Yankees versus Red Sox. North versus South. 50 Cent versus Ja Rule. But when big bucks and market share are at stake, few rivalries can compete with the fierce competition between soft drink titans Pepsi and Coke. This time the dust up is about the carbonated rivals' sports drinks - PepsiCo's Gatorade versus Coca-Cola's Powerade Option. PepsiCo has filed a lawsuit accusing Coca-Cola of false advertising in its sports drink ad campaign for Powerade Option.
The TV Commercial at Issue
Pepsi's suit centers on a Powerade commercial with two Amish farmers racing horse-drawn carts. The farmer with 10 bales of hay on his cart easily defeats his opponent who's hauling 50 bales. The ad's narrator announces, "Ten is less than fifty," in reference to Powerade Option's 10-calorie serving versus Gatorade's 50 calories.
However, Gatorade feels the ad implies Powerade Option not only has less calories but can also provide more energy, a claim Coke cannot substantiate. While Powerade Option does contain less calories, the drink cannot refuel athletes in the same manner as Gatorade.
Coke clearly felt the claim had some merit and pulled in their reins. In fact, the company agreed to modify its ad campaign. The revised ad will make it clear that Powerade Option has fewer calories and less carbohydrate energy than Gatorade.
Deceptive Advertising in the Marketplace
Deceptive ad lawsuits are hardly new in the advertising world. Companies usually take their disputes to the National Advertising Division (NAD) of the Better Business Bureau. Just last year Gatorade brought its complaints before NAD when Coke's ad campaign touted Powerade Option's 80 percent fewer calories without mentioning the major differences between the two drinks. The NAD, fueled by Gatorade's indignation, ruled Coke must inform consumers that Powerade Option does not provide the energy refueling benefits of Gatorade.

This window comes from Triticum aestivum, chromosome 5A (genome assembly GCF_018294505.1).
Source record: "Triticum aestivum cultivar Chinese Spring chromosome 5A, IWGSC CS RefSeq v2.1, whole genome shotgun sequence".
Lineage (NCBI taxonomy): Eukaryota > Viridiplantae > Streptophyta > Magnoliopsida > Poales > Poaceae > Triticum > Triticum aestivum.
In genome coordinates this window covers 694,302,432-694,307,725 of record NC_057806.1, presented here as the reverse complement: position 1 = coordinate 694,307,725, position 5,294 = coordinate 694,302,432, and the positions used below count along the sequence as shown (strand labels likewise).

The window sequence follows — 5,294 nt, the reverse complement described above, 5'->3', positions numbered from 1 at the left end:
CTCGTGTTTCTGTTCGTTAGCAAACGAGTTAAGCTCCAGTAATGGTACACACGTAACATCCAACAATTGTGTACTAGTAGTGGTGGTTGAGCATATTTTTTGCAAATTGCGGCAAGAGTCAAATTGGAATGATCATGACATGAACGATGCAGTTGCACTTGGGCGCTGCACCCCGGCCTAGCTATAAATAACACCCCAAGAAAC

The lesson didn't seem to stick as Coke's marketing folks launched this year's campaign. However, high stakes in the beverage world make competitors desperate to distinguish themselves. Demand for soft drinks is sluggish, and there's only so much one can dress up bottled water. Gatorade rules the sport drink roost with an 80 percent market share, providing parent PepsiCo with a nice profit boost. That leaves Coca-Cola pulling out all the stops to gain an edge in the sports drinks arena.
In the End
Perhaps the brouhaha will work out for both parties. Gatorade gets the nod for those wanting an energy enhancer, while Powerade Option can tout its low-calorie benefit to the waistline watching crowd. No matter what, with high rewards for sports beverages, odds are we haven't seen the last cart race for profit dominance between Pepsi and Coke.
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